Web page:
Using smartphones in medicine; practical examples
I had the privilege of being one of the docs who chatted with Sam Soloman about the most useful smartphone medical apps available. Check out the Parkhurst Exchange’s Practice Management article, that’s little snippet makes me sound so much smarter and more concise than I really am!
My iPhone sits in my scrub pocket or in a leather holster on my belt every day. I rely on it for the usual phone and message features, to handle quick e-mails, and listen to music on a daily basis. If I’m at work, ePocrates, Skyscape’s Taber’s Dictionary and the thankfully free MedCalc seem to see regular action. UpToDate is fortunately built into our hospital’s EMRs so I don’t tend to access it via my smartphone’s small-compared-to-a-desktop’s screen. I use a few other apps when I have more time to dig deep. Skyscape’s RxDrugs has a lot more Canadian and over-the-counter medications in its catalogue; Netter’s Atlas helps when straining to remember long forgotten things like muscular insertion points; and Diagnosaurus helps broaden my differential when I feel like I’ve wandered down the garden path.
PDAs are changing the way we practice. Yesterday, we wrote an “open book” pharmacology/prescribing exam, where the test was about choosing appropriate medications and writing clear prescriptions. If we pass this and other measures, we are then recommended to the College as sound prescribers and will be issued the appropriate registration numbers and duplicate (narcotics) prescription pads.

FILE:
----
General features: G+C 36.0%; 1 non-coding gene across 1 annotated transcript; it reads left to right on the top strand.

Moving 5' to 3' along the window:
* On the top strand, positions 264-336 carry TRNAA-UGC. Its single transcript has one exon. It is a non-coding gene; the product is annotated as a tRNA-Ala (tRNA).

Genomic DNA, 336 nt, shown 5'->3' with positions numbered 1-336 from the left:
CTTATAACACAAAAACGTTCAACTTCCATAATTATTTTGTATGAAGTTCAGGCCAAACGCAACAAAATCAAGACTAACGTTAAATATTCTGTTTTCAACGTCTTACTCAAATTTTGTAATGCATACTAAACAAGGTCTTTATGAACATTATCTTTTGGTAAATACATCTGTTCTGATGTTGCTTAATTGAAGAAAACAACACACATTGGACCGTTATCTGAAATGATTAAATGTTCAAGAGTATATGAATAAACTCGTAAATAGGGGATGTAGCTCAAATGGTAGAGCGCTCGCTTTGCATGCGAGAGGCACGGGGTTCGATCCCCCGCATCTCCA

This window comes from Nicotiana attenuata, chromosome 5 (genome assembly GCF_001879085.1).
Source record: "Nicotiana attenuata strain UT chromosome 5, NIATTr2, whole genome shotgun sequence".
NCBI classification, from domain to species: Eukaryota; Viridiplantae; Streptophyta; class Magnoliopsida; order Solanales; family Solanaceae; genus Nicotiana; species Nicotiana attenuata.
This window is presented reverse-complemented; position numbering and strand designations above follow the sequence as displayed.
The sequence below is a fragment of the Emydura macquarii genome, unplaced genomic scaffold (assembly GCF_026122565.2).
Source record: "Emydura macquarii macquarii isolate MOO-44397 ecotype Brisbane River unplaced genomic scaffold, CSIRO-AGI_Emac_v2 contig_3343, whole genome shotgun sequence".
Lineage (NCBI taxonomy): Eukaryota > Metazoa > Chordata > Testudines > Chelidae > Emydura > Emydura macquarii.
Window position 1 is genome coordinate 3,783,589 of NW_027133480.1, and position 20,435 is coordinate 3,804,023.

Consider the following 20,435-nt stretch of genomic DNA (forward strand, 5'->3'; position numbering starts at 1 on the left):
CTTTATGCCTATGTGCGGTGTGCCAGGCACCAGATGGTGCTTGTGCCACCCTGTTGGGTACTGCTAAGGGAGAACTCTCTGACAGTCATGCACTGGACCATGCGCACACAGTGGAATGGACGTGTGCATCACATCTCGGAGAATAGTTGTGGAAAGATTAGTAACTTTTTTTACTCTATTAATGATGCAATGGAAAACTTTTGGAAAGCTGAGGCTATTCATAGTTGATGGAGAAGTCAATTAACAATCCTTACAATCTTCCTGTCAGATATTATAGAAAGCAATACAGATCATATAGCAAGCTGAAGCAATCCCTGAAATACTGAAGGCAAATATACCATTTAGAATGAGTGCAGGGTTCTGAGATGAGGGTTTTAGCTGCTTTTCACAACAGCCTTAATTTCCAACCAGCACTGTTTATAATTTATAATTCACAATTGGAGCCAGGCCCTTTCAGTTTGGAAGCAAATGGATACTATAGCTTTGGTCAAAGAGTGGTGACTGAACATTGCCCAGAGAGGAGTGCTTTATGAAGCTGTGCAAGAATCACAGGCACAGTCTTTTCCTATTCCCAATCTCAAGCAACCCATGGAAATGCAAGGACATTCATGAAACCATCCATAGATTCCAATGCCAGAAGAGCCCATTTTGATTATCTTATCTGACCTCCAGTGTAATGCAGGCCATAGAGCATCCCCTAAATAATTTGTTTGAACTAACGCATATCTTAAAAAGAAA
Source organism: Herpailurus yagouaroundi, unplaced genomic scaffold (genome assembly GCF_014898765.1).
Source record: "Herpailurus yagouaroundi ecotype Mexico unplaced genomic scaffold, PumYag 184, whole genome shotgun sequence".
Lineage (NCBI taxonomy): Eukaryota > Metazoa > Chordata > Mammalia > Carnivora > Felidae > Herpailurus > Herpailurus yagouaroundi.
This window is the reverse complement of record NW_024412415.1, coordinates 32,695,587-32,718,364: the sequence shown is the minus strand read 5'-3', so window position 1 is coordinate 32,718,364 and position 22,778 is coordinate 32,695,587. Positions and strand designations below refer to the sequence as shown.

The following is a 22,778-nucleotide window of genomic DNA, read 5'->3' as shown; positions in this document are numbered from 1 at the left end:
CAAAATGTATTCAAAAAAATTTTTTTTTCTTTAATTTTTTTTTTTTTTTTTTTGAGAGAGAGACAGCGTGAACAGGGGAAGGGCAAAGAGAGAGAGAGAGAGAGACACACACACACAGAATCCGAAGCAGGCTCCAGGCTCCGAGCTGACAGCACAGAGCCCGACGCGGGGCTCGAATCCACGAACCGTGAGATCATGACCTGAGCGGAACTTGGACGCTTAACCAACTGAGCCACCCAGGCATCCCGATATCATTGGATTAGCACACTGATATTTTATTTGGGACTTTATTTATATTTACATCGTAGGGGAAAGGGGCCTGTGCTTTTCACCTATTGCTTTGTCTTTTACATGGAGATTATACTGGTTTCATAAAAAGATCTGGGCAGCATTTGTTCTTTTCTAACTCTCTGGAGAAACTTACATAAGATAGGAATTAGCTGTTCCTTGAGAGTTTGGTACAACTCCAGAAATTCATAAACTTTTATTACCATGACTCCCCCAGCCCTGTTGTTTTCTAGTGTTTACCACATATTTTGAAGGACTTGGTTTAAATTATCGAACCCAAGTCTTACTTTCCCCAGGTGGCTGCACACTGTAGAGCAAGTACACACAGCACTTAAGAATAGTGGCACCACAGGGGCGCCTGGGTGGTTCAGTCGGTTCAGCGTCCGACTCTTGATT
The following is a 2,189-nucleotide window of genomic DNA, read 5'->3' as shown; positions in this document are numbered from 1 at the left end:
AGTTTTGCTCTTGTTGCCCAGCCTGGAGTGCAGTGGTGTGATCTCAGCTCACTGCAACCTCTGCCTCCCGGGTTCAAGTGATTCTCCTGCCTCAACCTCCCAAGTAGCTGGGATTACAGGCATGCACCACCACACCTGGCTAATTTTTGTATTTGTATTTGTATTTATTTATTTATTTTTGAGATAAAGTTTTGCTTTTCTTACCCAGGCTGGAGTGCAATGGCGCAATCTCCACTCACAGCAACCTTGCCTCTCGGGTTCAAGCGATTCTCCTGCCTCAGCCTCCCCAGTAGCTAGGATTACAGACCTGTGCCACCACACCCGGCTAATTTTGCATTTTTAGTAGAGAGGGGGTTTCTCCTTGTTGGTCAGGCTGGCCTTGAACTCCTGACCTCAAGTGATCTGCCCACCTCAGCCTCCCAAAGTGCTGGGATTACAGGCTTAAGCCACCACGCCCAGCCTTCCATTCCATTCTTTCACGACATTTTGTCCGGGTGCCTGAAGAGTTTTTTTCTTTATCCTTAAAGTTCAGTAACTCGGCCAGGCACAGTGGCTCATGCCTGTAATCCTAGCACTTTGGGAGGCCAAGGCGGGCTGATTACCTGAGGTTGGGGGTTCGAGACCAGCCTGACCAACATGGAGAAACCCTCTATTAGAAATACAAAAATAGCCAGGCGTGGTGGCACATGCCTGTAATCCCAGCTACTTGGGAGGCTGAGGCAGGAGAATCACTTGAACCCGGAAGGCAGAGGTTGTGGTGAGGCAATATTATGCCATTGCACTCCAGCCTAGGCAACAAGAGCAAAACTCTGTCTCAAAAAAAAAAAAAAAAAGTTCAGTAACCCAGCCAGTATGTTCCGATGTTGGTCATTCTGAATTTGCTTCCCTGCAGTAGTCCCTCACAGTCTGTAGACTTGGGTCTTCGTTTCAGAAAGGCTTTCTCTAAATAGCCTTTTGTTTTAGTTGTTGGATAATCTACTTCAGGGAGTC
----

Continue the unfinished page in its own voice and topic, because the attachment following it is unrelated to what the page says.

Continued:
The object of the exam was not to test our recall of doses or to probe the bounds of our prescribing accurately for rare disorders. Rather, it was a test to see that we could come up with a reasonable drug choice given the patient’s context, using the resources regularly available to us. The questions got at things like: What anti-hypertensive medication would you start first-line for a diabetic patient? What would you do if they were still hypertensive after weeks on that drug? What might be a better choice for someone managing their chronic pain with hundreds of T#3s a month?
We were told to bring our PDAs, since those (and the CPS!) are our main prescriber tools. I think the nature of the questions – testing application and synthesis of knowledge rather than rote memory – and the allowance of our Smartphones was a reflection on the fact that medicine has changed. I don’t know about endorsing one brand of software over another, but some medical schools are even integrating smartphones into their education model.
We are trained to be critical thinkers, and there’s too much medicine to remember; offloading some of the raw data from our brains, there’s now more space to think carefully about why we do what we do, and about how it should be done.